Scott Looks to Keep It Going at Bay Hill

St Louis Post-Dispatch (MO), March 17, 2016 | Go to article overview

Scott Looks to Keep It Going at Bay Hill


ORLANDO, Fla. * Adam Scott went nearly two years without winning and now looks like he can't lose.

Over three straight weeks, he was runner-up at Riviera, won the Honda Classic and then rallied to beat Rory McIlroy in the Cadillac Championship at Doral. It brought the Australian back into the conversation of golf's elite, and it raised a pair of questions going into the Arnold Palmer Invitational.

How long can he sustain this great run?

With the Masters less than a month away, is it possible that Scott has peaked too early?

"I don't really know how long I can keep it up," Scott said Wednesday at Bay Hill, where players are raving about the condition of the course. "You've got to take advantage of it while it's there. That's the big thing and obviously, I feel confident I can play well this week. Nothing feels any different than when I left Doral, and I'd like to get myself in that position to win again this week and keep it running."

No one had ever won the opening two legs of the Florida swing since Doral began in 1962. Scott went home to the Bahamas last week, where he didn't touch a club for four days because he needed rest more than practice. Now he goes for a third straight victory.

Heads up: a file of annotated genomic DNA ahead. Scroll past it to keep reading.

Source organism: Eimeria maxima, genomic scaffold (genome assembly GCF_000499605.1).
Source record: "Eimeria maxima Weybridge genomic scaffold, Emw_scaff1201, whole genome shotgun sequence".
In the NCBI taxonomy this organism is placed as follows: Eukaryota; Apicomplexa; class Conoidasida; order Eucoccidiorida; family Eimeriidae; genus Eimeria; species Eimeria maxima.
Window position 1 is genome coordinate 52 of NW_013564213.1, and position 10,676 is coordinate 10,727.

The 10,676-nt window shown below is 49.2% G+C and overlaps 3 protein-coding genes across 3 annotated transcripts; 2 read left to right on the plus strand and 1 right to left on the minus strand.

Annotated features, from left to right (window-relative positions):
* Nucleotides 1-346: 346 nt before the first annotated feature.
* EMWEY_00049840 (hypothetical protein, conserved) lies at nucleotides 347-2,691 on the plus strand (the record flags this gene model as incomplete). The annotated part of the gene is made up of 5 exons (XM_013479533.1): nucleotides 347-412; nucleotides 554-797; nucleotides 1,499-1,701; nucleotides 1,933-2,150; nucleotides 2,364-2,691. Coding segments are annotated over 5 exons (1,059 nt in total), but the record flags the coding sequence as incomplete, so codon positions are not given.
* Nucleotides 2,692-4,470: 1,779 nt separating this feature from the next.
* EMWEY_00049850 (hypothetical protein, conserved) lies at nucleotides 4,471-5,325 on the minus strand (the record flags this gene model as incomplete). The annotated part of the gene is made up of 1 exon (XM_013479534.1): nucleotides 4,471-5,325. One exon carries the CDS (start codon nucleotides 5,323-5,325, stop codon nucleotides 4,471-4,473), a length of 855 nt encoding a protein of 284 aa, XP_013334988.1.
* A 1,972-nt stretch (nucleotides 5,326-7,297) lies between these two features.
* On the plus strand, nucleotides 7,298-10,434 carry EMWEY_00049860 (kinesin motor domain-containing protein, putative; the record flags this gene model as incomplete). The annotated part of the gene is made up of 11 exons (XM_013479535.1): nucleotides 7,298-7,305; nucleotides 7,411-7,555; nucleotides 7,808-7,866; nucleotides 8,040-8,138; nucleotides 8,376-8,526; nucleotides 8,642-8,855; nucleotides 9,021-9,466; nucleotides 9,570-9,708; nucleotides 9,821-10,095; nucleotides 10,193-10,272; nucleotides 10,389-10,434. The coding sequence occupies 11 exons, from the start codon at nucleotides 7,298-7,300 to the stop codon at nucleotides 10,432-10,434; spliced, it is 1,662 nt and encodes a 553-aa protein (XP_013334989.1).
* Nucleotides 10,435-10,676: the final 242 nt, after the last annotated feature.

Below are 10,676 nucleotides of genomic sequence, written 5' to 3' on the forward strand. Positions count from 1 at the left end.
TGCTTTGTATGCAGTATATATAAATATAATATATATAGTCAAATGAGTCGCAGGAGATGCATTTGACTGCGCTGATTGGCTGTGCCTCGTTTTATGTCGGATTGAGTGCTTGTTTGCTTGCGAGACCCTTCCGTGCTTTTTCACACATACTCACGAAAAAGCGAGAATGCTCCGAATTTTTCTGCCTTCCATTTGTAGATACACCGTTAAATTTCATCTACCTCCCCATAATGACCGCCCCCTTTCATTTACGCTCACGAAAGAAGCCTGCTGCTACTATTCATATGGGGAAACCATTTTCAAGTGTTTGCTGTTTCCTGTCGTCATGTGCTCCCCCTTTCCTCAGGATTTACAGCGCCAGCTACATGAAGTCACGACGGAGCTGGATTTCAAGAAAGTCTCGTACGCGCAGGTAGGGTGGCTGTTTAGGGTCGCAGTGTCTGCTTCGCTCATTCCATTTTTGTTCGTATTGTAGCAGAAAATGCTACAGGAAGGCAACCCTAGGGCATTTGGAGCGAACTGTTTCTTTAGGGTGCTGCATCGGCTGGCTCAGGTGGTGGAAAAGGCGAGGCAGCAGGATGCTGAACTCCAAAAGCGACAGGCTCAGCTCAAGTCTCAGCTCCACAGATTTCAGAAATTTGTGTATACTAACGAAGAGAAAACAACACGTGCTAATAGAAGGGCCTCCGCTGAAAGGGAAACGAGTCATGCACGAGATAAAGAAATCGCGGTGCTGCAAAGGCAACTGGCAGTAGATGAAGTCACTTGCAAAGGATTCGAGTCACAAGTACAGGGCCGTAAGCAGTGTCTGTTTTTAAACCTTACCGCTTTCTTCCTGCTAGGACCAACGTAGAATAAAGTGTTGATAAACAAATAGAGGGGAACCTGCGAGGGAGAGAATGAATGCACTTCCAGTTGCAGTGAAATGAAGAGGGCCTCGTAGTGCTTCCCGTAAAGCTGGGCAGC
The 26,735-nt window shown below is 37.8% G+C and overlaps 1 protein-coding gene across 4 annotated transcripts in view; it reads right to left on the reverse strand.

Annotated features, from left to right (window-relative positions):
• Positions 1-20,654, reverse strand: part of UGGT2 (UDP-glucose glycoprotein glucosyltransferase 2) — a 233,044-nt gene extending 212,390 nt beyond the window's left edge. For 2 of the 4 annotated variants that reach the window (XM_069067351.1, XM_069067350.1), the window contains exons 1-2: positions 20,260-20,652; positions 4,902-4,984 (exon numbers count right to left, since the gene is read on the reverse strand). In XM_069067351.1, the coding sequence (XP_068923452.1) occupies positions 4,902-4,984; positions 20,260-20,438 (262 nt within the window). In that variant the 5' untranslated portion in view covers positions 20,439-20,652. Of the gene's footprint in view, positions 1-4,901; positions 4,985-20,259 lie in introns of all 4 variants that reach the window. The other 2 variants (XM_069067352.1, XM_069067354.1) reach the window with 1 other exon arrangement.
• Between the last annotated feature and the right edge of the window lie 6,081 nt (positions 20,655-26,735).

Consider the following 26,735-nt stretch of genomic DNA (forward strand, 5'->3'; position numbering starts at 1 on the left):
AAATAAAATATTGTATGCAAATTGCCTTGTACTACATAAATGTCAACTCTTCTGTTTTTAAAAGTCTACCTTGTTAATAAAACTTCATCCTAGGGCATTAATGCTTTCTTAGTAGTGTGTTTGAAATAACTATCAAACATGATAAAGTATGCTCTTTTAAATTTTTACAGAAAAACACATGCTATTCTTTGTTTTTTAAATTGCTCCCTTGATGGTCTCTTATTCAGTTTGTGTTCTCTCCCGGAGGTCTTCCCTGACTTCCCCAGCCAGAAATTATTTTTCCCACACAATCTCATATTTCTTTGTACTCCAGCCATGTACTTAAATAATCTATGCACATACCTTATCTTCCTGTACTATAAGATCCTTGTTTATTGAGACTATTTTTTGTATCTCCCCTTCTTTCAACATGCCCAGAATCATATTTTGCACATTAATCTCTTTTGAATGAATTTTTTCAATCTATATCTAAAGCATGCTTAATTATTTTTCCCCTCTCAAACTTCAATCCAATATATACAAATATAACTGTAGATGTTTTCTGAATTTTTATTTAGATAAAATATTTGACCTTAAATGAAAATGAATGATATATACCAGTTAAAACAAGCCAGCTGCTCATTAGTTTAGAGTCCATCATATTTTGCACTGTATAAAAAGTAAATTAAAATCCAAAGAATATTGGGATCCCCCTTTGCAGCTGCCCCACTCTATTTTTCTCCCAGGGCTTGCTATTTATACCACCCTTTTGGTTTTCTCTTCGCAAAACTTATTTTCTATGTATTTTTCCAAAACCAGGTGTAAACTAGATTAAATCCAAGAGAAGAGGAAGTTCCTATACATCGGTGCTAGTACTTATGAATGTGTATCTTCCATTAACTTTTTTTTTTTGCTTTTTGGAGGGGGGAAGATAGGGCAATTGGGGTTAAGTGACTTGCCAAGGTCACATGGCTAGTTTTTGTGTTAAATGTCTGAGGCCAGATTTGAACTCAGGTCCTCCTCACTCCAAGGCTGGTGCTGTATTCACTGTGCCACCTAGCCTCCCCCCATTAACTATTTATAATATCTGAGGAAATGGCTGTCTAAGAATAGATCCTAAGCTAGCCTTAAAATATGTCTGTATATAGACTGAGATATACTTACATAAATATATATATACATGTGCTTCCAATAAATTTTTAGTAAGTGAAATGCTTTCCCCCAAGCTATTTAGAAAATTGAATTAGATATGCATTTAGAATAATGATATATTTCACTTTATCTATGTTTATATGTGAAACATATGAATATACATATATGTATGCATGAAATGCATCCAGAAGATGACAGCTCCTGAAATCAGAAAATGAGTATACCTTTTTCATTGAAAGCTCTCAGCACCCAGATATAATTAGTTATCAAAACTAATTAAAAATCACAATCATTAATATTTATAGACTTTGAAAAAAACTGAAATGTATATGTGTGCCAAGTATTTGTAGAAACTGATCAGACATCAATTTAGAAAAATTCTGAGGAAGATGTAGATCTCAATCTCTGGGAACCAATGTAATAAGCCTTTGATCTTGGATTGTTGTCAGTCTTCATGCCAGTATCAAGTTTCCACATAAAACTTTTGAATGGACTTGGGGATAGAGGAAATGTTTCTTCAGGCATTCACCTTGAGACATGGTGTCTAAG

He couldn't help but laugh when he mentioned how Tiger Woods kept a hot streak going "for about 10 years."

Whether he is using up all his great chances before going for another green jacket at Augusta National is impossible to predict. Fifteen years ago, when there were rumblings that Woods was going through a slump, Woods won Bay Hill and The Players Championship in successive weeks, and then won the Masters.

"I think guys like Tiger and some of the best players of history have shown that they can sustain a high level of golf for fairly long periods of time," Scott said.

Scott said the Arnold Palmer Invitational is a tournament he would love to win for no other reason than the host.

The 86-year-old Palmer is not as visible this week as in years past, though he has been seen driving a cart and watching his grandson, Sam Saunders, on the practice range. He is slowing down, his speech isn't as sharp and his hearing not as clear, so he is taping interviews for the telecast this week. …

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